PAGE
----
How to land on your feet

One of my favorite contact improvisation tips came from a class taught by Gretchen Spiro. She just slipped it in, and didn’t emphasize it a lot, but I wrote it down and remembered it. It was simply this, although she probably didn’t say it this way:

If you relax your limbs, they point to the ground.

This is incredibly useful.

It means that anytime you are disoriented while up in the air, anytime you find yourself falling and don’t know where down is, just relax your limbs. They fall towards the ground. And then you can land on your hands or feet — most likely, both.

I do not imply any metaphorical life lessons by any of the above. However, if you would like to infer your own, please be my guest.

2 comments for “How to land on your feet

  1. Mark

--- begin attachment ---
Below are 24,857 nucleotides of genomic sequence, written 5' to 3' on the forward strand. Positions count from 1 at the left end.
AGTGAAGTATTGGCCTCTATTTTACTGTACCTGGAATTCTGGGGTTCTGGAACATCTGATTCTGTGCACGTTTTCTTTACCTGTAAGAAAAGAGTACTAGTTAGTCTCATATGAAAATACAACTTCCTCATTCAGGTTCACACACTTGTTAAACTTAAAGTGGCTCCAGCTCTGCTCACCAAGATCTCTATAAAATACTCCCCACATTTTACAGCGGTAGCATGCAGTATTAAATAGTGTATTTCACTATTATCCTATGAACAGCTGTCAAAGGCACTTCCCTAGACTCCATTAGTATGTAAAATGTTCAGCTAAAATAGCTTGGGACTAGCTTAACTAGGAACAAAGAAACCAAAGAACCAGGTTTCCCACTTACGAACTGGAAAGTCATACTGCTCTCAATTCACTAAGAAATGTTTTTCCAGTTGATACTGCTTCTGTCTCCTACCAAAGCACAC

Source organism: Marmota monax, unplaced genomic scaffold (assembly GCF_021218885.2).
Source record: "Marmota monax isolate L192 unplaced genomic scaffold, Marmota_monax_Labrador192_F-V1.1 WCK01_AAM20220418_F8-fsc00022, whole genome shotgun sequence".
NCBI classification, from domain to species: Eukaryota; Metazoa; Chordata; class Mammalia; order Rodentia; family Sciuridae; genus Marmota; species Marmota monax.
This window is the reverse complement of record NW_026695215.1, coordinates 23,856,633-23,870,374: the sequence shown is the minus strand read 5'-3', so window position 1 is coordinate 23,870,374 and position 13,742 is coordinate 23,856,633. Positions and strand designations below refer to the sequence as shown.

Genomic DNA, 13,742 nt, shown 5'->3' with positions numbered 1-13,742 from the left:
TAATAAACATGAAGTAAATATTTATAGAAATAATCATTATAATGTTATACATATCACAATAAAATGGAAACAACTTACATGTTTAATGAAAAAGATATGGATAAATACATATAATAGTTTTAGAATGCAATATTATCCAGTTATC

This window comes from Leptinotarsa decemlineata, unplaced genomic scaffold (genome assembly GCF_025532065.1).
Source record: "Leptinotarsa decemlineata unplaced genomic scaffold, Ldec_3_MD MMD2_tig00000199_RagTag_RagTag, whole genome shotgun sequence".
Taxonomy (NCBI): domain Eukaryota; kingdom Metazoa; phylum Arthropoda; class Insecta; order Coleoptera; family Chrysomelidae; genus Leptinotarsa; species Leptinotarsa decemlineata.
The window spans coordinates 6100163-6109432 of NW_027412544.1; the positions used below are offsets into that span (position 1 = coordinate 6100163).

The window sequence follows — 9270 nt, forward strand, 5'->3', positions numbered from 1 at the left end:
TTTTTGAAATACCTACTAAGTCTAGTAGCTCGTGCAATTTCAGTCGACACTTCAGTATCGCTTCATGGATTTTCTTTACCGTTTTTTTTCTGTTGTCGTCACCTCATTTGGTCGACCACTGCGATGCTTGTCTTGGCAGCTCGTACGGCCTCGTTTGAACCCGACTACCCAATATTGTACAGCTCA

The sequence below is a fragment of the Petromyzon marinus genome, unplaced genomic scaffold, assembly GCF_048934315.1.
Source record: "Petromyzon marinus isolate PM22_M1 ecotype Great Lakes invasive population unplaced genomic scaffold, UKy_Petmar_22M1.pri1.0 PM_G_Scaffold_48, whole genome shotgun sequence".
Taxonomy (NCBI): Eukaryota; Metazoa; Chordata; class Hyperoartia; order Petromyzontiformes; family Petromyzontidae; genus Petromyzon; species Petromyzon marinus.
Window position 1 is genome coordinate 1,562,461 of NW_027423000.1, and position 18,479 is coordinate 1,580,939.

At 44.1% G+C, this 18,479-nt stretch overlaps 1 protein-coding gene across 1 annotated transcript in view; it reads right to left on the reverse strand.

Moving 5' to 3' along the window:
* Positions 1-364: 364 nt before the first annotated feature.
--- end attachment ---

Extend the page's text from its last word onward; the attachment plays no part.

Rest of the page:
2012/12/17 at 10:17

    “If you relax your limbs, they point to the ground.”

    This may be true (and useful!) if you’re grounded, but not if you’re in freefall.

  2. richard
    2012/12/17 at 10:29

    Hm, yes, good point. But I think we’re rarely truly in free fall in contact improvisation. Usually we’re sliding down or off people.

    I may have been a little simplistic/reductive, but I think the core point remains — when in doubt, if you relax your limbs, they’ll point to the ground. This applies when you’re being lifted, when you’re sliding down someone, and when you’re falling off someone, right up until the point when you lose contact and you’re actually in free fall. Some of the trick may be in relaxing those limbs before you lose contact. I am willing to experiment with you, Mark Messer.

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